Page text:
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Interview with Roberto Ricardo Vizentin

President of Instituto Chico Mendes de Conservação para a Biodiversidade/ ICMBio

 

 

 

 

 

 

 

 

 

“Arpa is essential for the PAs management”

What does Arpa contribute to the Amazon Forest preservation?
Arpa – the largest biodiversity conservation program in the world – represents an important financial support for the protected areas (PAs) management in the Amazon Region, both federal and state protected areas included. It is crucial for the management of PAs. The Program funds are used in the implementation of consolidation of the areas. Just to have an idea, during the 1st Phase, Arpa supported the consolidation of 43 PAs, out of which 24 areas are for sustainable use and 19 areas are for strict protection. This represents 42% of total protected areas in the Brazilian Amazon. Presently, in the 2nd Phase, support will be given to 13 other federal PAs, totaling 56 areas, representing 62,936,677.76 hectares of the Brazilian Amazon territory. This has direct impact in the protection of the forest and other natural resources in the Amazon.

What is Arpa’s relevance for the management of the protected areas under ICMBio administration?
ICMBio yearly applies assessment tools to evaluate the management effectiveness of federal protected areas. Such assessments prove that there is progress and significant improvement in the management process and in the results achieved in the PAs with Arpa support. The Program has consolidation targets designed during the annual planning of activities and the managers seek to achieve those targets. This is a decisive contribution to improve the quality of management.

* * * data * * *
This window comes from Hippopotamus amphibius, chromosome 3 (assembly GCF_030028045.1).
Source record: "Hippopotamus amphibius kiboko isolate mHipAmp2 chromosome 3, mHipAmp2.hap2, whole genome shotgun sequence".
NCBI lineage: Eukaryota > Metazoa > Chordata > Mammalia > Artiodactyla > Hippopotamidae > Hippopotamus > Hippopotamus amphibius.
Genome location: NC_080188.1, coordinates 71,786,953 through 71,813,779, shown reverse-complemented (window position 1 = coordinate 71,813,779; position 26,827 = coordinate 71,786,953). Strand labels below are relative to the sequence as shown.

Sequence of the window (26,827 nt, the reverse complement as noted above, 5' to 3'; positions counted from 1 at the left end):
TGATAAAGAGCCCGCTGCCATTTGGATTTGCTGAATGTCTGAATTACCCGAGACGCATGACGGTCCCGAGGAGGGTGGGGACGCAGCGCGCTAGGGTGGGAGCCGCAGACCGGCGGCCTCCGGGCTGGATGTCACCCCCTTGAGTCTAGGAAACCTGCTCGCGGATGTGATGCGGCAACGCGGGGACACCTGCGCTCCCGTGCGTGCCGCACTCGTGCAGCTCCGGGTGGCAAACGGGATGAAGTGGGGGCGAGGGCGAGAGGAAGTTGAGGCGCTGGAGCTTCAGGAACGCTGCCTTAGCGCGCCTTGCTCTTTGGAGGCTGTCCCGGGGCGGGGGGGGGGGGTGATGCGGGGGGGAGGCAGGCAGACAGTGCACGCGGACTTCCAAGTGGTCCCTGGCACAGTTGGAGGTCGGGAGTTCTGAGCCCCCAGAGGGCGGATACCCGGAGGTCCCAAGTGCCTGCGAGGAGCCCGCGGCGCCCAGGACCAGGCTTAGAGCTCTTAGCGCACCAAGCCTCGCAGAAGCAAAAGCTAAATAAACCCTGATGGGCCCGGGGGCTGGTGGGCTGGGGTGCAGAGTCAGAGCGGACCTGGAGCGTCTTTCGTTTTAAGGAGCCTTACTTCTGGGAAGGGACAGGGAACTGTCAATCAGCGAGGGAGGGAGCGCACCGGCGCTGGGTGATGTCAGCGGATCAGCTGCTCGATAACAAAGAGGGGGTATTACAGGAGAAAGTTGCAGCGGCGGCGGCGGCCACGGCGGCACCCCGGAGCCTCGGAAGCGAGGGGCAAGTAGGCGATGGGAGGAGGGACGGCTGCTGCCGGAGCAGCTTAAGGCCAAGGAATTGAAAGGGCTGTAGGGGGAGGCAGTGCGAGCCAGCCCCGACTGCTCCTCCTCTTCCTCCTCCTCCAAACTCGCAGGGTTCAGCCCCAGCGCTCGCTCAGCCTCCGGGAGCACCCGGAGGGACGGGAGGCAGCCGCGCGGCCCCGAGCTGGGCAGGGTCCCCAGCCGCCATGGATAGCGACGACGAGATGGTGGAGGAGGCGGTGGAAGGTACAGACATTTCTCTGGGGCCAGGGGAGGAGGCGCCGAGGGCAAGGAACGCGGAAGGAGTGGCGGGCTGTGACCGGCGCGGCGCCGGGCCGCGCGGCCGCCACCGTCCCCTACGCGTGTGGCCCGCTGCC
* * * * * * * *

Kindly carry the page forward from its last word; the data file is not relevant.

How do the protected areas use Arpa support to generate income for local communities?
Arpa supports some income generation projects in the sustainable use areas. For instance, the set up of facilities for Brazil nut processing in the Unini River Extractive Reserve (Resex) in the state of Amazonas; and the building of a Rural Family House in the Mapuá Extractive Reserve, in the Marajó island, in the state of Pará, where there is capacity building in sustainable management and extraction activity, community meetings and other activities. In the community dwelling in the settlement located in the surroundings of the Jaru Biological Reserve (Rebio) in the state of Rondônia, the Program supports an arboretum of seedlings from various species, among other projects.

How does ICMBio work with environmental education and community engagement in the management of PAs in the Amazon Region?
Our PAs have the effective participation of communities through the representation of management councils/boards – the Deliberative Council in the case of the extractive reserves (Resex) and sustainable development reserves (RDs), and the Advisory Board in the case of the other categories of PAs. The involvement is welcoming and allows the exchange of knowledge, the cooperation and the engagement of the parts, for the constant improvement of management. Environmental education has been increasingly used to qualify the participation of communities and build a message about the value and the role of protected areas in natural resources conservation and the improvement of the quality of living for the people. Our managers and partners are locally building opportunities and solutions for the implementation of this important ICMBio role.